Landlords, the owners and the managing agents of property rented to tenants, have non-delegable duties under the law to eliminate hazardous lead based paint conditions in apartments where children under the age of six or seven live.

For example, to safeguard the children in New York and New Jersey, the governments have enacted laws directly addressing lead hazards in apartments.

New York City Administrative Code (New York Local Law One) provides as follows:

The existence of a lead-based paint hazard in any multiple dwelling where a child of applicable age resides is hereby declared to constitute a condition dangerous to life and health. An owner shall take action to prevent the reasonably foreseeable occurrence of such a condition and shall expeditiously remediate such condition and any underlying defect, when such underlying defect exists, consistent with the work practices established pursuant to section 27-2056.11 of this article, except where lead-contaminated dust is present in such multiple dwelling and the department of health and mental hygiene has made a determination pursuant to paragraph six of subdivision c of section 27-2056.10 of this article.

For the purposes of this article, the term “applicable age” shall mean “under seven years of age” for at least one calendar year from the effective date of this section. Upon the expiration of such one year period, in accordance with the procedures by which the health code is amended, the board of health may determine whether or not the provisions of this article should apply to children of age six, and based on this determination, may redefine “applicable age” for the purposes of some or all of the provisions of this article to mean “under six years of age,” but no lower.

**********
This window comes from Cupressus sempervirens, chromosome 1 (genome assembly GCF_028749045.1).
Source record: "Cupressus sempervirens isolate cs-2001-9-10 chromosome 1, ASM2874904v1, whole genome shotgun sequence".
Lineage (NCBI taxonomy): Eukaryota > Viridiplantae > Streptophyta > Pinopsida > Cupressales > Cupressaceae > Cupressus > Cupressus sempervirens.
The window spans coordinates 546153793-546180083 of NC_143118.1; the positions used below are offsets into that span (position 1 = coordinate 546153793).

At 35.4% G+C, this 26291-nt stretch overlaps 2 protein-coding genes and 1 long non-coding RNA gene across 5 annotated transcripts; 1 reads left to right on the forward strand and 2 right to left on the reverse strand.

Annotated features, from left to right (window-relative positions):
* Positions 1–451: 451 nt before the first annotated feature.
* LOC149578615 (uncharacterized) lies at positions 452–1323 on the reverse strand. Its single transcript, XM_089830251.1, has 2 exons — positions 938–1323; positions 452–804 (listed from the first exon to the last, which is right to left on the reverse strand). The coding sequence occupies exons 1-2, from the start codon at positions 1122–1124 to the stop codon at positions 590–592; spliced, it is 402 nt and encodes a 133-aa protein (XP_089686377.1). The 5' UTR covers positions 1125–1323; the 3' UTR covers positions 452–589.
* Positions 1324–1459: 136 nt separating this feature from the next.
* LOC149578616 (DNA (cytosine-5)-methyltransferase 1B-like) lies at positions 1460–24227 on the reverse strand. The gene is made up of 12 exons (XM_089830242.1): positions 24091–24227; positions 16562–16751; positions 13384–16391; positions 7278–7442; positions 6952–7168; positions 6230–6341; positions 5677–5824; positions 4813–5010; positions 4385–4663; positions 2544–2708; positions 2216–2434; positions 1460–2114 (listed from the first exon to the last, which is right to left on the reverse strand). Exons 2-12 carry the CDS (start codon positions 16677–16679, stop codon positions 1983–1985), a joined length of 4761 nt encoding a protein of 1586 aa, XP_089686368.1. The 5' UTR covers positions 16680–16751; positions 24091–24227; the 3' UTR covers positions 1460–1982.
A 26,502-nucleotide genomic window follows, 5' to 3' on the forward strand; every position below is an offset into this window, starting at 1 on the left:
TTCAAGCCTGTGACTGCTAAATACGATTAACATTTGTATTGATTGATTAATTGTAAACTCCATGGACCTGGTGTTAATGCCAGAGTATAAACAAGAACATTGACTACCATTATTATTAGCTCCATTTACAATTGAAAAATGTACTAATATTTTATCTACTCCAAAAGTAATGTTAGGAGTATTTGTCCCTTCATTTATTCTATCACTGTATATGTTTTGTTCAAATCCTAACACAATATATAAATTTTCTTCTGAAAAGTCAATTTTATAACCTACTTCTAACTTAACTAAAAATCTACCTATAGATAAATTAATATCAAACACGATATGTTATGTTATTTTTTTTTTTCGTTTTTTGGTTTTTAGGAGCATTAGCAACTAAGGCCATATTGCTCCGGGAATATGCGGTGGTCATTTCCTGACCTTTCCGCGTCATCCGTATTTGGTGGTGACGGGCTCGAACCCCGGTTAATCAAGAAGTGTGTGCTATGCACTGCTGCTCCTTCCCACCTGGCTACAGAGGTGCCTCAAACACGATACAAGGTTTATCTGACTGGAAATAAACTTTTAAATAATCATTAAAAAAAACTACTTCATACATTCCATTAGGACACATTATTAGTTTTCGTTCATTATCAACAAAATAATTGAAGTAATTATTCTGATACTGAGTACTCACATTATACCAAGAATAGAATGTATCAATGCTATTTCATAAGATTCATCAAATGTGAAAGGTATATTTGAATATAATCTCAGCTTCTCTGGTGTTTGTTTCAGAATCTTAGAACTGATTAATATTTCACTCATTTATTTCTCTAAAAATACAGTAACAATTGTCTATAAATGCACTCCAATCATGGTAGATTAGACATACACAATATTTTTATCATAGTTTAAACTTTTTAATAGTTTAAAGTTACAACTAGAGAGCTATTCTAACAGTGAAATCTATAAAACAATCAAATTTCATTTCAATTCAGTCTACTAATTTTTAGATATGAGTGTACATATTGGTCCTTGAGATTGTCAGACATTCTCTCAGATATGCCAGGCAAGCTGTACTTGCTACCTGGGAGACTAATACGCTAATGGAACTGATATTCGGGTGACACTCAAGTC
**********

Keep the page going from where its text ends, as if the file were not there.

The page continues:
In any multiple dwelling erected prior to January 1, 1960, it shall be presumed that the paint or other similar surface-coating material in any dwelling unit where a child of applicable age resides or in the common areas is lead-based paint. The presumption established by this section may be rebutted by the owner of the dwelling or dwelling unit by submitting to the department a sworn written statement by the owner supported by lead-based paint testing or sampling results, a sworn written statement by the person who performed the testing if performed by an employee or agent of the owner, and such other proof as the department may require. Testing performed to rebut the presumption may only be performed by a person who has been certified as an inspector or risk assessor in accordance with subparts L and Q of part 745 of title 40 of the code of federal regulations or any successor regulations. The determination as to whether such proof is adequate to rebut the presumption established by this section shall be made by the department.

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